About 4 minutes into the ride comes the first hill. The day was cold. Nay, there were cannonballs rolling off their brass monkeys aboard frigging frigates in the harbour it was so cold. It was one of those days when the chammy bulge at the front of ones shorts is protecting absolutely bugger all. The anatomical parts having ducked for cover unlike the rest of the body over which the brain was denying all responsibility for. The knees were creaking. The lungs were on fire. The idiot had selected the wrong gearing because although the signposting was brilliant in most respects, the signage which said “Absolute shitter of a hill after next right hairpin” had been omitted. A brief moment of jumping up and down on the spot and off the bike selection of a more sensible gear and it was off again. Up the hill that is, not the bike.
Take time to enjoy the countryside was the advice given on the last email. Its hard not to. The scenery of The Surrey North Downs way is quite simply England at its finest. Leafy lanes and rolling hills atop of each there is a spirit lifting view that is beyond compare. That’s actually the British Isles all over. It’s as though someone initially took an aerial snapshot after which the counties were divvied up, so unique is the character of each one. As we rolled along I remarked to a fellow idiot (had you guessed that it was me?…..Oh! really? When? right away? Oh well) that it was as though we were riding along a tarmac carpet and when you least expected it some bugger grabbed the end and gave it a flick causing some of the most lung busting gradients to challenge the unsuspecting rider round the next bend. So it was that after that initial horror I found myself now warmed up pleased with my hill climbing thus far and munching on a piece of Swiss roll at the first feed stop.
*”Excuse me mate” asked a chap whom I was certain had not been formally introduced to me by my valet “have we done Box Hill yet?” I replied that indeed we had not and had the best part of 40 or so miles before we encountered that pleasure.
“Are there any other big hills then? ” he was probably called Dennis or Malcolm.
Hoots of derision came from a group of middle aged men in Cleckheaton Clarion skin suits.
“Tha’s got the legendary Lethal Leith and the OMFG make it stop White Down before Box Tha’ knows. Box is for girls” The remaining Cleckheaton clarion acolytes brayed at the humour of their leader (who must’ve been a Mick or a Dave) though more than one of them looked a shade of green that clashed ever so slightly with the three vats of Gatorpiss (sorry? Oh Gatorade apparently). Just my little jape. Actually I really liked it. refreshing and restorative…..no, seriously I am not trying to avoid a libel action.
“So which one of those is The legendary Leith?” I asked (knowing full well)
“That one” Said MickDave pointing.
” That’s not legendary” quoth I
” hows that then?”
” Well it cant be a LEGEND cos I can see the B**tard”
Gales of comradely laughter met my little joke cast for the benefit of the crestfallen Malcolm. Away went the Cleckheaton bike shop support group accompanied by one of the Wendys in Lampre kit whom I would have followed all day if I could have kept up with her.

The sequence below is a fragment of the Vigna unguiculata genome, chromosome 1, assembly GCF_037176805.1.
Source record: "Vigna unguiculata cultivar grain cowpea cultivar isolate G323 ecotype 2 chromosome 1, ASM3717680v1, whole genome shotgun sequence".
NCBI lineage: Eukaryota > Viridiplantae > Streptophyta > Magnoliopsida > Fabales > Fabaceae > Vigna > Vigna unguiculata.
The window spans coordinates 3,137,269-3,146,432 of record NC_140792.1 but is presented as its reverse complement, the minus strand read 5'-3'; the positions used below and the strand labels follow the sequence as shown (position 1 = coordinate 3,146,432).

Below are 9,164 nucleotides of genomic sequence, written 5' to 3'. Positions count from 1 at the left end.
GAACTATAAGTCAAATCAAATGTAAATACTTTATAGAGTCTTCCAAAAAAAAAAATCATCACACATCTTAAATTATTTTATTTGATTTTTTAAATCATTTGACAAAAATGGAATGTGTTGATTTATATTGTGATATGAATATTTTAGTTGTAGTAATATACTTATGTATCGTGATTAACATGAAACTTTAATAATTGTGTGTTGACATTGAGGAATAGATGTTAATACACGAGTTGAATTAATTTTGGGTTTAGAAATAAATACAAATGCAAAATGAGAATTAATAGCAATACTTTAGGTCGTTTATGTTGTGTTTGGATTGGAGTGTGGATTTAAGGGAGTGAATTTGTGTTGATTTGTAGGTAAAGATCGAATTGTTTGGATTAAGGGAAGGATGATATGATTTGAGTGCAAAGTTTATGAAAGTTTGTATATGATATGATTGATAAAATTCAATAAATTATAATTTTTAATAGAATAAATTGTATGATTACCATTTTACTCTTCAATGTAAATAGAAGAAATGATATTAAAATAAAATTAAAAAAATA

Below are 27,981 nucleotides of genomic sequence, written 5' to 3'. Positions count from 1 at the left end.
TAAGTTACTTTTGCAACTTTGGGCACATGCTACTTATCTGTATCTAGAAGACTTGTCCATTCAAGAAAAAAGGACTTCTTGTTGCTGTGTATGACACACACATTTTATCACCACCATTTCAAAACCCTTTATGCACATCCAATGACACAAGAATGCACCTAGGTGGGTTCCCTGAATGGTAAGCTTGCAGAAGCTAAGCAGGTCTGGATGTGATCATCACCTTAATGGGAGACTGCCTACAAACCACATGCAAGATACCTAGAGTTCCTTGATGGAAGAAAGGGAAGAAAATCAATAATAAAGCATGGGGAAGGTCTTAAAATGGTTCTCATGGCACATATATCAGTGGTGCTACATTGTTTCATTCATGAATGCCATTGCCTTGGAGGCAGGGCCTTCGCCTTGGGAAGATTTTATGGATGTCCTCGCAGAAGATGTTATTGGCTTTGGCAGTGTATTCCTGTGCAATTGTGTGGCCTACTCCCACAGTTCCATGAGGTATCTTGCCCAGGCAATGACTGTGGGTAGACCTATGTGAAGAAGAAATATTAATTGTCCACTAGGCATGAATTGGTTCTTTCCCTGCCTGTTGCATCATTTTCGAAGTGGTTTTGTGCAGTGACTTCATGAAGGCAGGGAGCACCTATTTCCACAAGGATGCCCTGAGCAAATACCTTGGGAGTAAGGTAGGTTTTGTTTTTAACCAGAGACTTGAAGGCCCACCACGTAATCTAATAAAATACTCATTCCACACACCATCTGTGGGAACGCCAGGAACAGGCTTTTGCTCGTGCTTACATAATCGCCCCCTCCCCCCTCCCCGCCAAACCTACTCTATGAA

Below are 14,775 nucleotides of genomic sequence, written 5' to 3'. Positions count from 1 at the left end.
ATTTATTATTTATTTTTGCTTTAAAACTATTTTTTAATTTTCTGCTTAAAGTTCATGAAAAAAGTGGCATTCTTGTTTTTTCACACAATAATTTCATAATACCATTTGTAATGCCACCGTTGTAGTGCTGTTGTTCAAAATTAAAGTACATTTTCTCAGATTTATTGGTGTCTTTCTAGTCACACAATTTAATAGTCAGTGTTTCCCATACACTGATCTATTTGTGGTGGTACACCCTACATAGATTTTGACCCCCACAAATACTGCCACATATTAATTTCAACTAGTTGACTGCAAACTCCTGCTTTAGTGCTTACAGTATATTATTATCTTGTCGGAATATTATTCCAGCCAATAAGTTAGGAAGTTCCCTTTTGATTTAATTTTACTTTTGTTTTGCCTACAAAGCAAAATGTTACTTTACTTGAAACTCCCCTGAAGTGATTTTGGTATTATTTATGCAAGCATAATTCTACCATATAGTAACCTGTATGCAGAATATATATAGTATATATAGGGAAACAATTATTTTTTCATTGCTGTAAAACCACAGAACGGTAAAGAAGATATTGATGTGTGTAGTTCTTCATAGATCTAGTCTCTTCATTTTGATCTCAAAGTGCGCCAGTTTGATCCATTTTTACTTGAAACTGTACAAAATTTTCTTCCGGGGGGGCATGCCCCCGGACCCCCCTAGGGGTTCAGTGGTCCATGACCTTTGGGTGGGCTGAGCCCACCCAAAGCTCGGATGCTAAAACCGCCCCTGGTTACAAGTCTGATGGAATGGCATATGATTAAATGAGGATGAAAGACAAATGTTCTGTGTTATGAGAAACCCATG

And so to that freak of nature Lethal Leith hill. Yes it is an A grade cow. It is steep. A good 19% here and there. But although it is the kind of hill that makes you plead for a lung transplant it is the sheer length of it that gets to you. it’s one of those ” Yes there’s the top COME ON!” out of the seat mash the pedals kind of hills. We all know what they are and yes sometimes even when we’ve ridden them once they still catch us out don’t they?
“The banking is my friend” is the trackies mantra. Well the 20% banking on the inside of the left hand hairpin at what you thought was the summit is nobody’s friend and more than one of us misjudged it and shamefacedly had to walk round it and remount. It is at this point that one remonstrated with oneself. “Why oh why?” I asked myself “did I not put the compact chain set on?” 39/28 is not the ideal lowest gear to ride these walls on. Yep you read right…WALLS. Because Leith keeps on getting lethaler….yes I know and I don’t care. Not one, but a total of 6 false summits are littered along its slopes. So many in fact that I refused to be cajoled by them, especially when at about half way up, the organisers had installed a cheeky placard reading “Smile the worst is yet to come” Thus when a veteran told me we’d hit the summit (I knew he was a veteran because he was wearing British army 1942 issue battledress) he reached across and patted my heaving shoulders and congratulated me. I felt great. He turned his bike round
” What are you doing?” I asked.
“Im going back down to find my girlfriend” he cheerfully replied..” Keep going Just two more to go and Box is a piece of piss after the next one” my elation at cresting Leith was short lived then.
The minus side of a 53/39 chain set is when the gradient is in a straight up direction. The beauty of it is of course running out of gears on the way back down. The roads were moist that day and the recent rain had washed a rut of crud down the middle of the road and deposited soggy autumnal leaves hither and thither too. However the joy of being a big lad with big gearing and the heart of a lion and the combined brain power of 1 and a half goldfish means that those who passed me on the way up as I was praying to the God in whom I have no faith were hitting their brakes and calling out the C word prefixed by “Mad” as I hurtled past on my restorative “I’ve spun out of my 53/12 and Im lurvvin it!” descent.